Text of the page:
Book review of “Crossing the Heart of Africa”


Source: Amazon.com

I’ve always enjoyed reading nonfiction travel adventures and Julian Smith’s book about Ewart Grogan’s monumental two-year trek from Cape Town to Cairo is a thrilling and captivating read. For, not only does Mr. Smith describe Grogan’s colossal journey from south to north, but he attempts to reenact it in our modern age.  Mix in two true love stories and Crossing the Heart of Africa grabs the reader from the first quote (see below) and never lets you go until the final word.

Ewart Grogan's route - Source: travelhistory.org

What Ewart Grogan attempted between 1898 and 1900 was audaciously bold (and perhaps reckless) for a man in his 20s who had hardly succeeded at anything up to that point in his life. The fact that the expedition was conceived to win the hand of the woman he loved, but barely knew, makes it the story of legends, for his bravado was only exceeded by his love of Gertrude.

Source: travelhistory.org

So, why do so few, if any of us know of Ewart Grogan? His trek, if successful (I’m not giving away the ending), would easily exceed those of both Stanley and Livingstone. Perhaps it is because his monumental journey took place at the conclusion of the golden age of exploration? Perhaps Grogan did not prefer the limelight — he only wanted Gertrude? Perhaps he ruffled some feathers? Perhaps all the above? Guess you will just have to read the book to know.

I believe that I read this superb book faster than any other in recent memory. It’s story captivated me as images of Africa rose from the text and drifted into my imagination. It brought the history,  the stunning scenic beauty, the intense geography, and the cultural diversity contained on this vast and often misunderstood continent into better focus than anything else I have read or seen before.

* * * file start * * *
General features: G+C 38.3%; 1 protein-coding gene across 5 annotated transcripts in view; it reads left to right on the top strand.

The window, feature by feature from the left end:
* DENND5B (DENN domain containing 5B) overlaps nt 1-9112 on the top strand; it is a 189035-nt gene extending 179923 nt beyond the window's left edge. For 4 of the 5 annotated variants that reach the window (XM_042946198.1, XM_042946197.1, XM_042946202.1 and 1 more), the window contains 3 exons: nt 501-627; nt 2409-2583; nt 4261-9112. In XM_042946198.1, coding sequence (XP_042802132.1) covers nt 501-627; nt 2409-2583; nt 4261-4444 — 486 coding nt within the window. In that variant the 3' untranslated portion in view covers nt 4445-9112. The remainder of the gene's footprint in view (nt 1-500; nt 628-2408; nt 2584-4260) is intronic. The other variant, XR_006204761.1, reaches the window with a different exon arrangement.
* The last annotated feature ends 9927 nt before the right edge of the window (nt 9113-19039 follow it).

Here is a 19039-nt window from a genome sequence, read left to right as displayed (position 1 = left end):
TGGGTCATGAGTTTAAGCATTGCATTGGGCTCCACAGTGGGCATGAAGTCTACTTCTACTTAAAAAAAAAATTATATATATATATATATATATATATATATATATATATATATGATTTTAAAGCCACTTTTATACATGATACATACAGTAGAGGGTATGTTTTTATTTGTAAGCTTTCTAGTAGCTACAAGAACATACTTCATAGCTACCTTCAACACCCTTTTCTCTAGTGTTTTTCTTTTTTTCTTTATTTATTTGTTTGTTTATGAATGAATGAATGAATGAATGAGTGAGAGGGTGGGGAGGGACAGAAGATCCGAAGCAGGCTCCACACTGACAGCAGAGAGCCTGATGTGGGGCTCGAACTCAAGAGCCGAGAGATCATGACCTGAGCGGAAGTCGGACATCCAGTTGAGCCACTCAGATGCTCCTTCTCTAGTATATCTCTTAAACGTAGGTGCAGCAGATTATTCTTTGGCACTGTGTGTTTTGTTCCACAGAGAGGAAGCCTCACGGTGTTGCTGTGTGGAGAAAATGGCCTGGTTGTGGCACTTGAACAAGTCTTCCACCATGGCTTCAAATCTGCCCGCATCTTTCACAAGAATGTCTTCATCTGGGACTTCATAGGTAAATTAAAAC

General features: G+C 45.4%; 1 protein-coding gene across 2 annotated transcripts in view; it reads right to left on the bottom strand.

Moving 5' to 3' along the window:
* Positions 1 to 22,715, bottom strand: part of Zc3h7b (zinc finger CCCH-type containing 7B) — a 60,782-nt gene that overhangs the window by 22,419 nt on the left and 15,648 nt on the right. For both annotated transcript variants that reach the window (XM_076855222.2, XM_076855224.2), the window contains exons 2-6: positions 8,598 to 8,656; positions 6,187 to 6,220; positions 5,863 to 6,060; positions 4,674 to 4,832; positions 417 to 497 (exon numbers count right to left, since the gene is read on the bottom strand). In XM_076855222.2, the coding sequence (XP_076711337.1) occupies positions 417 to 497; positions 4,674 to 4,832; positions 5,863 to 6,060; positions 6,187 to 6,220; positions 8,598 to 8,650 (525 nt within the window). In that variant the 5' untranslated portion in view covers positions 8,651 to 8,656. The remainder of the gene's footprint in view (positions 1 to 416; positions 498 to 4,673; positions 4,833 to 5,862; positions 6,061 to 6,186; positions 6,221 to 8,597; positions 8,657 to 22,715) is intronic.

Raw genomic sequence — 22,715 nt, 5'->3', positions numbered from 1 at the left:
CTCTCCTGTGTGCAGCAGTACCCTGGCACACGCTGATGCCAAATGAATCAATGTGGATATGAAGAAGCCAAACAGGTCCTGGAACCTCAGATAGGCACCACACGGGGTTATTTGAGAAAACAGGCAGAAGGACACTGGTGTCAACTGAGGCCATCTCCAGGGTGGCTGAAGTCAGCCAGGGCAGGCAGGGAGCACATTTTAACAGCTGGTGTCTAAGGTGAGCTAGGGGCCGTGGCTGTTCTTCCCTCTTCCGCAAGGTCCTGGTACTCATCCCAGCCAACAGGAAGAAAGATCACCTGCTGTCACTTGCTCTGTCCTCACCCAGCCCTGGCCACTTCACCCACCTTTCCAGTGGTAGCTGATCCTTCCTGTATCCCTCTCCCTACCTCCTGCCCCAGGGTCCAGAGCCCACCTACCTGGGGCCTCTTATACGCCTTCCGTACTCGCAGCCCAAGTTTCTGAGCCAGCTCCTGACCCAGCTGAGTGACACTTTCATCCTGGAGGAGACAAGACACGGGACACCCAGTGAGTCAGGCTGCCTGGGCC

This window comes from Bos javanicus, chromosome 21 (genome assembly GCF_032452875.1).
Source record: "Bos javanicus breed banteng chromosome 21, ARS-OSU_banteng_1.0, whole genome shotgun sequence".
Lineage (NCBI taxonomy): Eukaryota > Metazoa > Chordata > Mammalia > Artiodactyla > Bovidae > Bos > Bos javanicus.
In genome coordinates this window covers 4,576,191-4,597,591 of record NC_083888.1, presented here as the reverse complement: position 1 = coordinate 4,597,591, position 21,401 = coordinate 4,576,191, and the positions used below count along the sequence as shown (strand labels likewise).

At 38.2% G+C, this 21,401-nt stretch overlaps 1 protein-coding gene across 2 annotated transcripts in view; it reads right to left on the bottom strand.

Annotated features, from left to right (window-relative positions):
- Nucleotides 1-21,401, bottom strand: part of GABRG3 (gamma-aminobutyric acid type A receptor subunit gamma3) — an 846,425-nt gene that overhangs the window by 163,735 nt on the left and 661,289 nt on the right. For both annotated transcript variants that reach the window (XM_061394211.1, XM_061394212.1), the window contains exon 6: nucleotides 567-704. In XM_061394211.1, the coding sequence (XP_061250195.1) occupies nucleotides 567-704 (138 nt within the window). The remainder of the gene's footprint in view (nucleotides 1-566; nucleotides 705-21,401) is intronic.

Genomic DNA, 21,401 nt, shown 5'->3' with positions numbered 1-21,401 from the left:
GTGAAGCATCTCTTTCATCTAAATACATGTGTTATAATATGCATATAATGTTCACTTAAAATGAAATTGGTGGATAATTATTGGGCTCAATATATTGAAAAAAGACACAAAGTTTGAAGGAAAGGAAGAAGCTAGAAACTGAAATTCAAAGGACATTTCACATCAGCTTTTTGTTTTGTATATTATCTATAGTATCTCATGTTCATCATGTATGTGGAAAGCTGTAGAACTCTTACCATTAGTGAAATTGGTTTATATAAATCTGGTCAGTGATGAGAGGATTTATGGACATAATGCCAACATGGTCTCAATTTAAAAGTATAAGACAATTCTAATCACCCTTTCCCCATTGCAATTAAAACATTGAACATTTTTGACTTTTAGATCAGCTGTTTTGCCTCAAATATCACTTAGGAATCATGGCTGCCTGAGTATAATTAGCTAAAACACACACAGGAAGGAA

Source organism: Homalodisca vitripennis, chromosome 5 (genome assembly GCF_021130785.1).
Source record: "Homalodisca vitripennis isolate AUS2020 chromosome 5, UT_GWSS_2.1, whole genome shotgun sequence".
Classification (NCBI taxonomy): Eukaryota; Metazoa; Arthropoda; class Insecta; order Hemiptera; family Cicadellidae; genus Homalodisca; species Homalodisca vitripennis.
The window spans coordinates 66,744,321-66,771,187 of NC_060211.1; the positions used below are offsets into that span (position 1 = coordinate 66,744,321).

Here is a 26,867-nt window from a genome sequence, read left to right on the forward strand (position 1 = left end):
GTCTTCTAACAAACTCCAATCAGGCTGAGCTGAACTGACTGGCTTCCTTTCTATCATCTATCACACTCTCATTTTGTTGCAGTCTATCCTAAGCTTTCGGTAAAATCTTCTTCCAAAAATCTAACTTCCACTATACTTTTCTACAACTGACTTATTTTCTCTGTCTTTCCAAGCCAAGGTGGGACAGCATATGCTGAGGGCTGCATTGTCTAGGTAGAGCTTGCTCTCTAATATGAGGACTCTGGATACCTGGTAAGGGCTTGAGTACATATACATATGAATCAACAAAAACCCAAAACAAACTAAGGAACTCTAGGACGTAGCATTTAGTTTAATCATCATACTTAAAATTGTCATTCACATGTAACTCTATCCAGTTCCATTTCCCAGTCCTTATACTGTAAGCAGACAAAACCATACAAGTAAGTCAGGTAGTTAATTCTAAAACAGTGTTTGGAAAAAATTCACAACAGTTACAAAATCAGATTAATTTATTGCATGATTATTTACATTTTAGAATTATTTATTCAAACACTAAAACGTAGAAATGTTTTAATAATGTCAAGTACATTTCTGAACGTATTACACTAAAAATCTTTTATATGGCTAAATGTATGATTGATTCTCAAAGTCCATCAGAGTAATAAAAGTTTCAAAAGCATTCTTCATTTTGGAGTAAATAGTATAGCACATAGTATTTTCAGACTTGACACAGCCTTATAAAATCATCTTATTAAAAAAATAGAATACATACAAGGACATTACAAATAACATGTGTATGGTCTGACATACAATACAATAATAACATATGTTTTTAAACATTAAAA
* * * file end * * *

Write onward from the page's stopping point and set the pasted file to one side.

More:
As a professional planner, I found the author’s poignant descriptions of African cities such as Kampala, Bujumbura, Beira, and Juba to be enlightening and educational. Both Smith’s and Grogan’s vivid description of Africa’s amazing scenery and wildlife was tempered by some of the negative environmental impacts they noted throughout the book.  As an avid bicyclist, I found the authors tales of ragged and sometimes back-breaking rides on the back of bicycles to be quite humorous.

Here are a few interesting quotes and factoids from the text, including:

“Africa is mystic; it is wild; it is a sweltering inferno; it is a photographer’s paradise, a hunter’s Valhalla, an escapist’s Utopia. It is what you will, and it withstands all interpretations. It is the last vestige of a dead world or the cradle of a shiny new one…It is all these things, but one thing — it is never dull.” (quote by Beryl Markham at the beginning of Part I)

“To travel originally meant to suffer. A thousand years ago, life was dangerous, but leaving home was worse. The word itself comes from Old French ‘travailler,’ meaning to toil, as in ‘travail.’ It’s rooted in the Latin ‘tripalium,’ a torture device made of three poles tied together, to which victims would be attached and lit on fire.”  (page 101)

“In fact, global warming and decreasing rain levels have caused Lake Tanganyika to drop five feet since the late 1990s.” (page 128)

“The death of one man is a tragedy — the death of millions is a statistic.” (Erich Maria Remarque, page 167)

“Given peace, gorillas bring in currency. Gorilla tourism [unlike gorilla warfare — my comment] is Rwanda’s third-largest source of foreign revenue after coffee and tea.”  (page 204)

“I drop my bag at the hotel where a sign in the lobby reads: Lollers, loafers, and gossips are not welcome at all, nothing to do — not here.” (pages 231-232)

“The steep, smoothly rounded slopes of the Ruwenzoris make me think of hips and breasts, a reclining earth goddess in green velvet. You know you’ve been away from home too long when the scenery starts looking sexy.” (page 235)

“I’ve never understood when people say they wish a trip would never end. Coming home is almost as exciting as leaving, only sweeter. Everything familiar is new again, sometimes for an entire day or two.” (page 297)

I highly recommend Crossing the Heart of Africa to anyone who enjoys reading nonfiction, history, travel essays, love stories, or just about any other genre you can think up. Great story telling, like love transcends all.

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This entry was posted in Bicycling, book reviews, cities, climate change, culture, diversity, environment, history, land use, planning, tourism, walking and tagged , , , , , . Bookmark the permalink.

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